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Kenya Reports

Report #41
April 9, 2008

I guess we can label this report after the cynical American proverb, "No good deed goes unpunished." We can start with my speeding ticket. On Tuesday last week Gladys and I went to court in Eldoret. There is the civil court side and the criminal court side--your dear coordinator was a criminal suspect at this point. We got to court about 10:30 a.m. and were told that the police from Turbo had not yet brought in the report. We should come back at 2:00 p.m. We returned at 2 o'clock and there was still no report. No one was at the court for speeding tickets, but rather for multiple infractions mostly by matatu (mini-bus) owners and drivers. I was one of three people who were given a ticket that day so one would presume that the others would be in court also. At least ten vehicles were stopped while we were being given our ticket including a white sedan that speedily passed me up right before the stop. The rest did not get a ticket. Were they just let go? Did they pay the police a bribe?

At this point the court clerks stamped our ticket and told us to go back to the Turbo police station to talk to the police. This we did. The officer in charge was very nice and polite. As soon as he heard that we were returning from giving relief supplies to the IDP camp, he indicated he would void the ticket. I was most surprised when he asked one of his subordinates to go get the 2000/- bail we had paid. He returned this to us and I signed the form. It then became clear that here in Kenya people don't go to court, but just forfeit their 2000/- and therefore the police don't bother to take the case to court.

It was not out of our way to go to Turbo because we had received a call from the leader of the IDP camp that the Red Cross was suspicious about the AVP workshop we had organized for the Kikuyu youth in the IDP camp. Gladys and I, along with George Njoroge, the camp leader, visited the assistant Red Cross official. As soon as we explained what we were doing and gave him some of the AGLI AVP literature, he was most supportive. In order to cover all bases, we then went to visit the local District Officer who is responsible for the IDP camp and whose office is right behind that of the camp leader. He also was most supportive. He told us that things were improving because members of the IDP camp had gone back to church in the home community. Njoroge quickly informed him that we are affiliated with Lumakanda Friends Church and that this is the church that had welcomed back the refugees. The lesson here, I think,
is that even small actions can have profound effects when people are searching for something positive and hopeful.

Julia O'Conner, a young British woman who is already in Kenya, had phoned me to say she wanted to participate in some of AGLI's work. Since Julia said she had experience in photography and I needed some good pictures for the next issue of PeaceWays, I invited her to attend the AVP workshop with the youth at the Turbo IDP camp. The first two days went fine, although at the beginning the IDP youth, not too surprisingly, were rather aggressive towards the facilitators, letting out their anger and bitterness. The workshop was being held at the National Youth Center next to the IDP camp and on the third day the group was outside developing their role plays. Julia was taking some pictures of the youth when she was arrested for taking pictures! In the end, they deleted some of the pictures from her digital camera and the whole group moved out of the National Youth Center area and back into one of the classrooms (poles with plastic tarps) at the IDP camp and completed the workshop. In the end we got some nice pictures.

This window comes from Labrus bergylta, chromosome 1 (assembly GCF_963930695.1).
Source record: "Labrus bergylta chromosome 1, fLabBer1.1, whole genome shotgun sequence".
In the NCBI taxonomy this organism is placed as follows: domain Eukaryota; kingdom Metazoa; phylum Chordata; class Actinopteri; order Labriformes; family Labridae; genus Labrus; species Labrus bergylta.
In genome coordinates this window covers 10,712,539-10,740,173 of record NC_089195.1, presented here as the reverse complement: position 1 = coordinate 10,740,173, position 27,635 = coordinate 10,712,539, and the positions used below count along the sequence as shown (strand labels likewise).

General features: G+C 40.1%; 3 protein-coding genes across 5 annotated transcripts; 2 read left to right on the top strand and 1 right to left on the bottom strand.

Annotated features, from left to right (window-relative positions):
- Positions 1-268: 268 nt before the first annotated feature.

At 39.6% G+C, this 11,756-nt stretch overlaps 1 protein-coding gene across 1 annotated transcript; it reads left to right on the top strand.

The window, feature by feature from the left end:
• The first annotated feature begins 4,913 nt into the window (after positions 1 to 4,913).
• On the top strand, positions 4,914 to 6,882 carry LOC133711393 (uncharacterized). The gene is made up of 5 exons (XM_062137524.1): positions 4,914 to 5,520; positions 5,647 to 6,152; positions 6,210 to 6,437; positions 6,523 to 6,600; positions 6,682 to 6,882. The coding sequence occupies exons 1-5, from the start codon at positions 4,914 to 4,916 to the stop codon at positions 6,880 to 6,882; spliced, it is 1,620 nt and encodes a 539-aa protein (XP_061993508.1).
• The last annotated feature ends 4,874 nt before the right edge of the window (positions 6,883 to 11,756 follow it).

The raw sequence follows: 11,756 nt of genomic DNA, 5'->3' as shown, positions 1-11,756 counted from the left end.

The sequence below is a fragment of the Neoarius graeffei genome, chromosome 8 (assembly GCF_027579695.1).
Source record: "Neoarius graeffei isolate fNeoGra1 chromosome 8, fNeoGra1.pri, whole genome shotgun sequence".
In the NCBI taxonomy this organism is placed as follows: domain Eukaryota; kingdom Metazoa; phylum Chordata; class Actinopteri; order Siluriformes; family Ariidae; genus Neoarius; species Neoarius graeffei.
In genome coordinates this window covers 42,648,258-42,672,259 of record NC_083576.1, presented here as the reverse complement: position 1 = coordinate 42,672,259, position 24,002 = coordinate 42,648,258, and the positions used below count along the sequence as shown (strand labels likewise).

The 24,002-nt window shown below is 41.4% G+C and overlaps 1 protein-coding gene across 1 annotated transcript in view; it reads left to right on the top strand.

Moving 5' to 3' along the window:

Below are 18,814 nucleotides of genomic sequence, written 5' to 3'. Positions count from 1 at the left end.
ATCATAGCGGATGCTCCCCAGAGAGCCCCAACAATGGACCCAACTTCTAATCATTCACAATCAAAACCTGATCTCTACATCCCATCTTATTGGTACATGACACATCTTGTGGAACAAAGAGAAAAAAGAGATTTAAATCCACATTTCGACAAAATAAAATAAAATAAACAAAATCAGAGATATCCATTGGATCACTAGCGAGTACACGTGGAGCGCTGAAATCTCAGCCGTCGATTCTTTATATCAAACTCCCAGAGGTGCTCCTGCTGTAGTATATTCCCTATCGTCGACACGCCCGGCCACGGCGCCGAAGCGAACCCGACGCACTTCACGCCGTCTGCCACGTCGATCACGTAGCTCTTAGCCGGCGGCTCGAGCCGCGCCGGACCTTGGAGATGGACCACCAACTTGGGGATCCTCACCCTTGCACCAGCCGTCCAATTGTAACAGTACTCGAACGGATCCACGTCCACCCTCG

Last week the political parties had agreed on a cabinet of 40 ministers. Many civil society organizations felt that this was a bloated number in that 24 ministers would be more than enough. The cost of these extra ministers would be more than what the Kenyan government was asking the international community to donate for returning the internally displaced people to their homes. There was a demonstration in Nairobi led by Wangari Maathai, among others. Donald Thomas, a Quaker, who has been in Kenya since 1957, is the leader of the unprogrammed Friends meeting in Nairobi and the organizer of the AVP program in Nairobi, was also at the demonstration. The police tear gassed the demonstrators when they wanted to walk down the street to present the Government with their petition against the bloated cabinet. The Standand, the second largest newspaper in Kenya, had a picture of Donald Thomas crouching on the ground trying to avoid the tear gas. He was later taken to the hospital and soon released.

A number of people have complained to me about my April 4 discussion on Safaricom. They think that I should not have tarred everyone in the country with the label of "greedy." I am sorry that I did not write this more clearly. What I wished to convey is that those people who are participating in the Safaricom frenzy (as the papers here call it) are the ones who are greedy and not everyone in Kenya.

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